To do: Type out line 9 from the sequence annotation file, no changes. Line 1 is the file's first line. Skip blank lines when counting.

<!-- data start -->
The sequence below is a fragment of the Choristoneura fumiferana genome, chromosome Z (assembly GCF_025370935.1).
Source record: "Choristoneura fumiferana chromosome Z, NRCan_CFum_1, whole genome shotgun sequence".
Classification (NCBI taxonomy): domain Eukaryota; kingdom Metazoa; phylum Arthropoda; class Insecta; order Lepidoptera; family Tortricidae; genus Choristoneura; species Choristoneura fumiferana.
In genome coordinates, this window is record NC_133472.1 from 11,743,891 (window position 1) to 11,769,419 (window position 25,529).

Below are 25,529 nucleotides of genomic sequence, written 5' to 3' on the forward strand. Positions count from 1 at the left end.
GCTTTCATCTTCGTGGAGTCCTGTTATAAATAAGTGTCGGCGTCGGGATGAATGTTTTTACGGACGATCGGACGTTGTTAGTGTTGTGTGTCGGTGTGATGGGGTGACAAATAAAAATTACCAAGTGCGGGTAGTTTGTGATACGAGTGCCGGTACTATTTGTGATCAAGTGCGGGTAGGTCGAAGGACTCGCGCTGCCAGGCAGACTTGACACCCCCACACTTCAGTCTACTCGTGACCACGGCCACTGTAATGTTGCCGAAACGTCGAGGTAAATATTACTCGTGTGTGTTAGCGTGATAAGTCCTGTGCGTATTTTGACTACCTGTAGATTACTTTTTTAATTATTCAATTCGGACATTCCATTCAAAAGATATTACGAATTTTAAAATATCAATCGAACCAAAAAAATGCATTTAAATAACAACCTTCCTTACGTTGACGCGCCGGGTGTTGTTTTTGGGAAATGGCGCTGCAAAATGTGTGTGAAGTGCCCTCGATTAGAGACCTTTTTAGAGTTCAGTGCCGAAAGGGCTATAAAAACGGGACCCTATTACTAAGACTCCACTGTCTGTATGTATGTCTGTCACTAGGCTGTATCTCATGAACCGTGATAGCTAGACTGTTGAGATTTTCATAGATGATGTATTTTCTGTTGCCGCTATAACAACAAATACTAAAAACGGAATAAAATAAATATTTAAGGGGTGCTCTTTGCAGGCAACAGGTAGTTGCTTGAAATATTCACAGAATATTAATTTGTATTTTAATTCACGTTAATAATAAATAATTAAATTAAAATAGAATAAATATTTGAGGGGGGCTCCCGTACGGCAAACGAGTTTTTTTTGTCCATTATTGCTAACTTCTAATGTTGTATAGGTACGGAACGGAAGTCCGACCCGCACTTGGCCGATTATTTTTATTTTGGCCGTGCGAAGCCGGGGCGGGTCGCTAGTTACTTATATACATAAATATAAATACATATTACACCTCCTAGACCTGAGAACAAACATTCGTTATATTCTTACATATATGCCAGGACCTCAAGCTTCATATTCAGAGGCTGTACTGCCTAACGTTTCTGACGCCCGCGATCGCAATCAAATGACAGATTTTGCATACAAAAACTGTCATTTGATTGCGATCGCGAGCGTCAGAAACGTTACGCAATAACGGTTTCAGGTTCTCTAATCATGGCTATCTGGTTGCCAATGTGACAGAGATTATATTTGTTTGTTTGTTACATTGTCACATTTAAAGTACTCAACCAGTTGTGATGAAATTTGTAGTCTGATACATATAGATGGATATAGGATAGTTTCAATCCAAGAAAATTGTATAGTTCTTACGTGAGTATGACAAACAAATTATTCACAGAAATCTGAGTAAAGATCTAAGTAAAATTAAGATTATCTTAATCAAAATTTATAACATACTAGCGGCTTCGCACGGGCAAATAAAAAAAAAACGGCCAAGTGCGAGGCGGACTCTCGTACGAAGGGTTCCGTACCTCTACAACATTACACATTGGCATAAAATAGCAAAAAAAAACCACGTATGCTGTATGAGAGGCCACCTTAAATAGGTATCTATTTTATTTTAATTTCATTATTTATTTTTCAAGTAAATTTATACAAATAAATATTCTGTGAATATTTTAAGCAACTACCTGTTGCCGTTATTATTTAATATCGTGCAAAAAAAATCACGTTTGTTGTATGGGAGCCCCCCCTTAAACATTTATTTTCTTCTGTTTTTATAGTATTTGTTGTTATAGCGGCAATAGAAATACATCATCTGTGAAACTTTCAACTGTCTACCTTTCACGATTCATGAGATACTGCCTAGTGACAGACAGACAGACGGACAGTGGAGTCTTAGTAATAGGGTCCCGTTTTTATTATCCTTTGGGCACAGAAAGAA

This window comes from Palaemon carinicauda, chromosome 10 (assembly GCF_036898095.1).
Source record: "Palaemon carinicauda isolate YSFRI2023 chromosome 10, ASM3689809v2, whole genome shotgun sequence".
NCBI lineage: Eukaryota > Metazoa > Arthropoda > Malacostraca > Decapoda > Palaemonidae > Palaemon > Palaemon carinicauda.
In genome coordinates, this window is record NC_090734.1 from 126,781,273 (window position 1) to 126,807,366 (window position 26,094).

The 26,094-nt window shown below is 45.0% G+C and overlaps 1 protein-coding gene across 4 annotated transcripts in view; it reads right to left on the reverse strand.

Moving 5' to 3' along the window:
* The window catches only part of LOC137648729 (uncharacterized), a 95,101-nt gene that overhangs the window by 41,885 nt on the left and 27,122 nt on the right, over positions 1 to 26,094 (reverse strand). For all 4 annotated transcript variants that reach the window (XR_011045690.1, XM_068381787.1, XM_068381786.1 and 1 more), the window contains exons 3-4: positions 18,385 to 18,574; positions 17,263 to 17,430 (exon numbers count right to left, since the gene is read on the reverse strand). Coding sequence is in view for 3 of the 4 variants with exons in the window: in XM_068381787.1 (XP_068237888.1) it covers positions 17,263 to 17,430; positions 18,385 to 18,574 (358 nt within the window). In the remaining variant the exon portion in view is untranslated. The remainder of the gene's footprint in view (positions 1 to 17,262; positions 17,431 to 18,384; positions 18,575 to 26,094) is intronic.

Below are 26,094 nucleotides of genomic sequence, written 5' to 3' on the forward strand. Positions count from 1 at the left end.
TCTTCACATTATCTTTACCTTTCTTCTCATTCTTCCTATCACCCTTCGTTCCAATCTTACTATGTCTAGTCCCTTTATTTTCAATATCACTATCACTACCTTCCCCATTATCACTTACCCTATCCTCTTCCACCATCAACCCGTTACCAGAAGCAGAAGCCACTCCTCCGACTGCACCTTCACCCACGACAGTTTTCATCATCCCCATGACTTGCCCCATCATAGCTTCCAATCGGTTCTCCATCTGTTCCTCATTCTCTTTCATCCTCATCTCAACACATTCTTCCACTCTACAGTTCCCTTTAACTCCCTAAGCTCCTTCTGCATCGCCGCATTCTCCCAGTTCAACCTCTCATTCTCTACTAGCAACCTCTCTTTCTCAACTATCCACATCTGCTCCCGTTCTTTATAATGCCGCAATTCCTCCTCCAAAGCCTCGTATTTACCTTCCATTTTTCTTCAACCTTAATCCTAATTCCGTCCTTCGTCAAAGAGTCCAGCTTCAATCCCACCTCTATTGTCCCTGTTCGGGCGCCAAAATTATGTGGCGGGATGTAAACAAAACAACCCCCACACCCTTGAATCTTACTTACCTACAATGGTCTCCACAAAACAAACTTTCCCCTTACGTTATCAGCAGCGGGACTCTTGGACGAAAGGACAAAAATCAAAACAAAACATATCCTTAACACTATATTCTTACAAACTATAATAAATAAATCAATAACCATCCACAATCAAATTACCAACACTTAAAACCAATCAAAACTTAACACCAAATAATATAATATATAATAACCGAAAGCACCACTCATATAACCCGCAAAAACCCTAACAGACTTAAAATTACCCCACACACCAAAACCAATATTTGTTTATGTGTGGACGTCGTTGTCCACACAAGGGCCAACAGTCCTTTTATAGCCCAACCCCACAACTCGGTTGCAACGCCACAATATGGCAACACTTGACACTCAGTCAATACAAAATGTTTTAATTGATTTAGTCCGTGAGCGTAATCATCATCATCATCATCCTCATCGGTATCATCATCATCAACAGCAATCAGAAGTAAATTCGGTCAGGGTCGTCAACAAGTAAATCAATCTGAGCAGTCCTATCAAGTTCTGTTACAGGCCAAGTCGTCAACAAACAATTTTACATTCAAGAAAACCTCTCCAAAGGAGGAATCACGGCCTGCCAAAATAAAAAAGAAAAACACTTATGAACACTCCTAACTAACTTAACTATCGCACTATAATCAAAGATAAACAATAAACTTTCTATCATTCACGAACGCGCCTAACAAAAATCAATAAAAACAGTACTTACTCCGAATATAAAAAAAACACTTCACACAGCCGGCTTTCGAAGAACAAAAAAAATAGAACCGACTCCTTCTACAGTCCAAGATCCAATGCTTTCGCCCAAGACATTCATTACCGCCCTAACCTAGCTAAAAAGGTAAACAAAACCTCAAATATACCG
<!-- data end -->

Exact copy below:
NCBI lineage: Eukaryota > Metazoa > Arthropoda > Malacostraca > Decapoda > Palaemonidae > Palaemon > Palaemon carinicauda.